Chappelli and Supercat before the 1975 final

Captain plan-it: Ian Chappell and Clive Lloyd before the first World Cup final

Patrick Eagar / © Getty Images

20 Greatest ODIs: No. 18

The start of something beautiful

The first World Cup culminated in a chaotic but thrilling contest between the top two teams of the time, and opened cricket up to novel possibilities

Steven Lynch  |  

Australia vs West Indies, World Cup final, Lord's 1975

West Indies won by 17 runs

No one could accuse the cricket administrators of the 1970s of making rushed decisions. After the inaugural one-day international - an afterthought to make up for a washed-out Ashes Test in Melbourne in January 1971 - some ODIs were bolted on to the end of Australia's 1972 tour of England. Rather like early T20 games, they were treated more like exhibitions: it was a mark of how seriously England took those 1972 matches that when their 40-year-old captain Ray Illingworth was injured in the final Test of the summer, his replacement for the one-dayers was the even older Brian Close.

A global competition seemed to be a distant dream - at least until Rachael Heyhoe Flint galvanised the game by organising a Women's World Cup in 1973. Almost reluctantly, the men followed suit: a fortnight was set aside in 1975, but the authorities were so worried it would be a damp squib that they added a four-Test Ashes series afterwards, to make sure the books balanced.

Of course, it could have been a very damp squib indeed, had the English weather turned nasty - but by and large the rain kept away, and the novelty of having all the world's best cricketers on display at once piqued the public.

All the ingredients were there for a super show. There was romance in the presence of Sri Lanka (not then a Test nation) and East Africa (never to be one), and unflinching professionalism in the powerful Australian and West Indian sides, although there was a notable absentee in Garry Sobers, who pulled out with a knee injury.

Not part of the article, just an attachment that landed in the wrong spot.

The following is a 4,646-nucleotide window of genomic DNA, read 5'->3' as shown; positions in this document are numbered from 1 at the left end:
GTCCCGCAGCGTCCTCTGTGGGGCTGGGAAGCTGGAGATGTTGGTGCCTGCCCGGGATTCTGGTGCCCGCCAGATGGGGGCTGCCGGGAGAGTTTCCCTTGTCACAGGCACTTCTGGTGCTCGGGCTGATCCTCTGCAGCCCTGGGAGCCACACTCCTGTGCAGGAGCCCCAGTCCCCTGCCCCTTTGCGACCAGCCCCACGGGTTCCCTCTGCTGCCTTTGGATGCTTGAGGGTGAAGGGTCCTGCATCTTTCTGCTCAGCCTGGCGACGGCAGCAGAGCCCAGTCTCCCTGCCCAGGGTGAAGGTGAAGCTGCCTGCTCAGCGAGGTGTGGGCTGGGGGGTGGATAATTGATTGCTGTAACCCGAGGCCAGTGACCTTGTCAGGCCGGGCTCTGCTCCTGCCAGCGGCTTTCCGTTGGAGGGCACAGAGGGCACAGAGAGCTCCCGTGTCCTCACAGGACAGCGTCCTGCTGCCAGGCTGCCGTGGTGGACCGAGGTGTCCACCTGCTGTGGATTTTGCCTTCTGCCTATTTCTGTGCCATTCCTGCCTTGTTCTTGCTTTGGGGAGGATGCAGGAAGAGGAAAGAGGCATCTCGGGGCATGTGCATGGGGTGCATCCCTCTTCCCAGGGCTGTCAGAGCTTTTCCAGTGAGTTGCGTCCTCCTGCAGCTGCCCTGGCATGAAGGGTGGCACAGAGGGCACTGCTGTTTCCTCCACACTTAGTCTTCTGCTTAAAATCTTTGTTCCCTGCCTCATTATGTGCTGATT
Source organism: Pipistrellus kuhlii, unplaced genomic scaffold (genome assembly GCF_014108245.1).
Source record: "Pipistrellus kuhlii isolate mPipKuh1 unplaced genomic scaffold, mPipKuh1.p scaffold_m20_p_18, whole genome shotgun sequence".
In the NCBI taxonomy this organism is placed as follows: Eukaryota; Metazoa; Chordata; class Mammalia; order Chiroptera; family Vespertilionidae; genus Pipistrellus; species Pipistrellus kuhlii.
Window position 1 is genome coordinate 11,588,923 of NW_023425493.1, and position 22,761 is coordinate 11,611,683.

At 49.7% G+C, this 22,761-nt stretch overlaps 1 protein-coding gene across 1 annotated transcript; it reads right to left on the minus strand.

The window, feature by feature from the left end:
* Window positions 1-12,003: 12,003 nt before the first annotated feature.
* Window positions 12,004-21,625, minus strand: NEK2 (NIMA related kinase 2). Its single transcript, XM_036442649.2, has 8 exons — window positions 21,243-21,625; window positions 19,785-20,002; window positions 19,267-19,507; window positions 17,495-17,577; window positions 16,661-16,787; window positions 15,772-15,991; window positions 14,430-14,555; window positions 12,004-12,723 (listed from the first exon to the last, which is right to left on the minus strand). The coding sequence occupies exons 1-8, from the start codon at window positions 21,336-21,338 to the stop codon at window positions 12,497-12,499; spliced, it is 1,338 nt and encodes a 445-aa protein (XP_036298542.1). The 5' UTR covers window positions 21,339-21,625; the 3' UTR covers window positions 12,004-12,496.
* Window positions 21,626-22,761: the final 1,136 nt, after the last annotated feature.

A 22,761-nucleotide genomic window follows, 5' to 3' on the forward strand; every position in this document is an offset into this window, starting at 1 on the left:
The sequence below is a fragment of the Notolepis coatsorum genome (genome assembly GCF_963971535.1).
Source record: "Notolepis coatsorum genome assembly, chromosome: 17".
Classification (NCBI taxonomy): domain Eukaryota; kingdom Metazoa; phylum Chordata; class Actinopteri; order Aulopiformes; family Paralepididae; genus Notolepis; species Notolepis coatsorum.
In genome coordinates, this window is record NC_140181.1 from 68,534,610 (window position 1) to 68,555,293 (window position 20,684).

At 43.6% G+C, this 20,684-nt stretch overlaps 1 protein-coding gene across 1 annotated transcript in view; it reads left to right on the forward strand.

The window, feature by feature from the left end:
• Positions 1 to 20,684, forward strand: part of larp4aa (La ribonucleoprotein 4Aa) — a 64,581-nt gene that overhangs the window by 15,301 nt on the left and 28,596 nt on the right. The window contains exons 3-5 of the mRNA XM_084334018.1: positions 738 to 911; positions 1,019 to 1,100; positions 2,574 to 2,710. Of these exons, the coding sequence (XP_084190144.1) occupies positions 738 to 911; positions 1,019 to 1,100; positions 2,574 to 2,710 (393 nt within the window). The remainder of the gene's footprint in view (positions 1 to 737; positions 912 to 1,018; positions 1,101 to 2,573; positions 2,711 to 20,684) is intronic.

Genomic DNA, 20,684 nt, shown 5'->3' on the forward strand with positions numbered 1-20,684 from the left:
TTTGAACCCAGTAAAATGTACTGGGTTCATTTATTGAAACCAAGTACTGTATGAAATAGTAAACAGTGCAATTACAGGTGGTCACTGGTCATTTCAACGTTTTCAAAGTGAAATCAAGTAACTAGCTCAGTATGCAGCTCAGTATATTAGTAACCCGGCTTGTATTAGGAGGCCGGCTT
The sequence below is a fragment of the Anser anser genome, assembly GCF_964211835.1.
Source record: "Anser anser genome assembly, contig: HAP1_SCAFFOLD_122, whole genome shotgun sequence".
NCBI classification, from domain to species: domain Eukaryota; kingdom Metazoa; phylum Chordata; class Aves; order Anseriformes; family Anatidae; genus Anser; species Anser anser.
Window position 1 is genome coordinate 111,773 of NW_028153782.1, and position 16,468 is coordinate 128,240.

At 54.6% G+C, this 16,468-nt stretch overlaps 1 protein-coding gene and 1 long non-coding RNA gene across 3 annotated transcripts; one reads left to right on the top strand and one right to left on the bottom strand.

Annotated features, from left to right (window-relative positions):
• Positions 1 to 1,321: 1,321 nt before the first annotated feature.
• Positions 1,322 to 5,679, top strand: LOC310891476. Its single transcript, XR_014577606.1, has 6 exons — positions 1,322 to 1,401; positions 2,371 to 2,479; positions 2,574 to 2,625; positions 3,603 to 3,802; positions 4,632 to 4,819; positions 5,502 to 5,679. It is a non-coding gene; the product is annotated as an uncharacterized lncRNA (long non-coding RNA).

On the opening day, Saturday June 7, 1975, Sunil Gavaskar seemed to think he was playing a Test: facing England's big total of 334, Sunny batted through the Indian innings - all 60 overs of it - for 36 from 174 balls, with one four, ignoring pleas to go faster, including one from a disgruntled spectator who dumped his tea at Gavaskar's feet. England were happy enough with a big win, though; India would have to wait eight years for their big day at Lord's.

For a while it seemed Australia might collect 20-odd runs while the ball was trampled underfoot or in someone's pocket, but the umpires eventually restored order, and awarded two runs. Thommo exploded: "We've been running our a**** off here!"

West Indies were the favourites, but had a scare a few days later against Pakistan at Edgbaston, slipping to 203 for 9 while chasing 267. But the last pair, Deryck Murray and Andy Roberts, kept their heads, helped a little when Asif Iqbal, Pakistan's captain, used up his main bowlers: legspinner Wasim Raja, who hadn't featured before, had to send down the final over, and West indies inched home.

In the first semi-final, England faced Australia at Headingley, where a juicy pitch meant the match was virtually over inside the first hour: England crashed to 37 for 7, with left-arm seamer Gary Gilmour taking 6 for 14. They crawled to 93, but Australia were in trouble themselves at 39 for 6 before Gilmour came in and biffed 28 not out. There have been tougher decisions for the Player-of-the-Match adjudicator.